DeWine’s win marked the first time in 100 years that a Miami Valley resident was elected governor. The last Dayton-area governor was James M. Cox.
Democratic U.S. Sen. Sherrod Brown was the only Democrat to win a nonjudicial statewide office on Election Day. Since the midterms, Brown said he’s considering a run for president after hearing “a crescendo” of interest in him seeking the White House.
Outgoing Gov. John Kasich is also considering a 2020 run for president but has said that he thinks it’s unlikely he could beat incumbent President Donald Trump in a Republican primary race.
After more than three years, Wright State University’s board of trustees agreed Nov. 16 to settle a federal investigation into H-1B visa misuse by the school for $1 million.
The U.S. Attorney’s Office will not pursue civil or criminal prosecution. Wright State agreed to pay $1 million in three installments over the next two years and has agreed to cooperate in any additional investigations stemming from the federal probe.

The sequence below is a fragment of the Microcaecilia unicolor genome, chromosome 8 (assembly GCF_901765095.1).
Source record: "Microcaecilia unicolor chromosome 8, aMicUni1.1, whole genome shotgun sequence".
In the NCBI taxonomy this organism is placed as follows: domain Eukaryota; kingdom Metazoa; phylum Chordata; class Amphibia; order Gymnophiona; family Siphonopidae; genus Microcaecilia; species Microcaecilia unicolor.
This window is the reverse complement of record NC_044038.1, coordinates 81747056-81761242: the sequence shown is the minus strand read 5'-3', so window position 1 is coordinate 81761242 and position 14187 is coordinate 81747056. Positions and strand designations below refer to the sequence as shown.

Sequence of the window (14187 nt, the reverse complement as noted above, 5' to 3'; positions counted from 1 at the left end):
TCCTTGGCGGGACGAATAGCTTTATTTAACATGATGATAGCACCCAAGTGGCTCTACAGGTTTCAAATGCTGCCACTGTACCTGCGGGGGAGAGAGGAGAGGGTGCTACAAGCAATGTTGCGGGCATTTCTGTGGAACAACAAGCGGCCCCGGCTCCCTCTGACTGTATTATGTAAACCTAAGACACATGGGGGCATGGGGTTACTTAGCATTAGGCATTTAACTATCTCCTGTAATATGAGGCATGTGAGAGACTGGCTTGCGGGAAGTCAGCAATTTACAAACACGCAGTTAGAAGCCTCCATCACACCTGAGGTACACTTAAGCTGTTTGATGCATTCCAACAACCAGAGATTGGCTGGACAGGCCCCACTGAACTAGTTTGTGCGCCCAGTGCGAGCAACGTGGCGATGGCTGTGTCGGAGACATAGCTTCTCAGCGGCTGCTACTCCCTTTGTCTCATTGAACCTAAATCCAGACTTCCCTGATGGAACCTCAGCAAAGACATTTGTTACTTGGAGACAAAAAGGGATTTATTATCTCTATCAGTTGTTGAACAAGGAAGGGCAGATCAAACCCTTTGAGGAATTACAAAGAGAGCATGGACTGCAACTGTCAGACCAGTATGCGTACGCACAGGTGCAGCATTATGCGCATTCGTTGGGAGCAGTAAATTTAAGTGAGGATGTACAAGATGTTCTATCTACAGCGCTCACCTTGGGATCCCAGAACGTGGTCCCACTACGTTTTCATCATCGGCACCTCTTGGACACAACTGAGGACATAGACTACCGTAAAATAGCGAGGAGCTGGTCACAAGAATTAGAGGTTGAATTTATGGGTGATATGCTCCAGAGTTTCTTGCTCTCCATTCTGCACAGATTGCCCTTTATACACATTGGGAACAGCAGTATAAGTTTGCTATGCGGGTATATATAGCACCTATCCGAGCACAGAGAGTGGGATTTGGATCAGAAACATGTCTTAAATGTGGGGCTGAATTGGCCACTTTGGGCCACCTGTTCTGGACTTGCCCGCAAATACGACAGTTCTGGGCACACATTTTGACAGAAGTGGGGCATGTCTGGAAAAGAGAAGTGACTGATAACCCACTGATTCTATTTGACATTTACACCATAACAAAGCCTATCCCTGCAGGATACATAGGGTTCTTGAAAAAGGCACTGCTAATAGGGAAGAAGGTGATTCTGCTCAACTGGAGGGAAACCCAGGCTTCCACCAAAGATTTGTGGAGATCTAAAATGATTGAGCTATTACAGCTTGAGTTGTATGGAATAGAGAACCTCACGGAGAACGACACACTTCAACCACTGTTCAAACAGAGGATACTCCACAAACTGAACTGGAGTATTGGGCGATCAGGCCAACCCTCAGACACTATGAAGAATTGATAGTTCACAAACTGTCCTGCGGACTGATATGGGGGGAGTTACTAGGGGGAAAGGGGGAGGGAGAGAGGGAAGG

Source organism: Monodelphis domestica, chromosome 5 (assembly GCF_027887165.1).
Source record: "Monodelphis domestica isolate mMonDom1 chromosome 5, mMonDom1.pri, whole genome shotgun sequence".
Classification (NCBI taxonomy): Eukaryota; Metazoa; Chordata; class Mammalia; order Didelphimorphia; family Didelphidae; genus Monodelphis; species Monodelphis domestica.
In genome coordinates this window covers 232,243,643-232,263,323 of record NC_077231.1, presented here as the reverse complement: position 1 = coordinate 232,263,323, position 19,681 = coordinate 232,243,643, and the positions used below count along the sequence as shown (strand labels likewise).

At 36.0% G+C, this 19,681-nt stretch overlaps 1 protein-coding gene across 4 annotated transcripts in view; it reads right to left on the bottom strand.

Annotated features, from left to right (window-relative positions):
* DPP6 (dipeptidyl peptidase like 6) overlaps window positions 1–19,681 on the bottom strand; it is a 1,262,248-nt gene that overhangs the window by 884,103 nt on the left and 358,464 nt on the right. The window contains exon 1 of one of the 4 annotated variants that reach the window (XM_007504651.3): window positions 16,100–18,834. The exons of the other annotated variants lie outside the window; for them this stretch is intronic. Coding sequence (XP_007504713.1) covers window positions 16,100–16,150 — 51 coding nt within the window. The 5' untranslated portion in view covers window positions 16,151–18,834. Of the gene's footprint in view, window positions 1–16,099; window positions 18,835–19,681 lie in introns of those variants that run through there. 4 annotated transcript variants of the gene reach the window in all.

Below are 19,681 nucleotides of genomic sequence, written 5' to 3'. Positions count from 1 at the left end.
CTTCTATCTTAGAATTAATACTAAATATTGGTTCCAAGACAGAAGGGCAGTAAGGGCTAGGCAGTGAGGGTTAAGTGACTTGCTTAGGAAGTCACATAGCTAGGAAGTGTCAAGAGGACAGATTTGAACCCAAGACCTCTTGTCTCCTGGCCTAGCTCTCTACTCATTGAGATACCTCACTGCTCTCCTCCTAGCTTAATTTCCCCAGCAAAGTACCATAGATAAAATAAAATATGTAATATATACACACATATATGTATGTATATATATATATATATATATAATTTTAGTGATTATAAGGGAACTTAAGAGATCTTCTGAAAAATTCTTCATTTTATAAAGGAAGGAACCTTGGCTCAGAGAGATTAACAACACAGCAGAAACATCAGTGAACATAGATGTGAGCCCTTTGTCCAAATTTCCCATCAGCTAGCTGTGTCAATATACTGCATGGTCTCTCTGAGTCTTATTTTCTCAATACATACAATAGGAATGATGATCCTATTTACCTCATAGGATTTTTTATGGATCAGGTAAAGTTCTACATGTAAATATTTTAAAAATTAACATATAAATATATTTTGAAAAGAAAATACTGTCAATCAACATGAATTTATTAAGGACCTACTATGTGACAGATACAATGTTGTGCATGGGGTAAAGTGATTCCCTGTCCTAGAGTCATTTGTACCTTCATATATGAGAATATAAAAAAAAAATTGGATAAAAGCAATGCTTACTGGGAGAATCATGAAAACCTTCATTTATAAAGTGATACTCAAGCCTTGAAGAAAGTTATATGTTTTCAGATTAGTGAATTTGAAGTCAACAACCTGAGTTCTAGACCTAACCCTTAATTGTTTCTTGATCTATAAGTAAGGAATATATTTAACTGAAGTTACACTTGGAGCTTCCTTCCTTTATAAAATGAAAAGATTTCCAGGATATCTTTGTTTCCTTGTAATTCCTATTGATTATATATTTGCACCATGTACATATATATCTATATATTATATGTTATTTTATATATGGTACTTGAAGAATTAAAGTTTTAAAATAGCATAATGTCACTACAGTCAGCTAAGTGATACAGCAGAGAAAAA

Per the agreement, Wright State is also required to have an outside counsel audit its university-sponsored H-1B visa applications on an annual basis for two years. The crimes covered by the deal include but are not limited to money laundering, perjury, “fraud and misuse of visas, permits and other documents,” and “conspiracy to defraud the United States.”
A child custody fight might have played a role in the killings of eight members of a Pike County family on April 22, 2016, a mass-murder case that went unsolved for years in Ohio.
Custody documents showed that a fight over the 5-year-old daughter of victim Hanna Rhoden was at the heart of a fierce dispute that prosecutors believe escalated to murder. In addition to Hanna, the victims were her father, Chris Rhoden Sr.; mother, Dana Manley Rhoden; brothers Chris Rhoden Jr. and Clarence “Frankie” Rhoden; her uncle Kenneth Rhoden; cousin, Gary Rhoden; and Frankie’s girlfriend Hannah “Hazel” Gilley.
Edward “Jake” Wagner, the child’s father, and his brother, George Wagner, were charged in November with eight counts of murder, along with their father, George “Billy” Wagner III, and mother, Angela Wagner.
Billy’s mother, Fredericka Wagner, and Angela’s mother, Rita Newcomb, are charged with allegedly trying to cover up the crime. All have pleaded not guilty.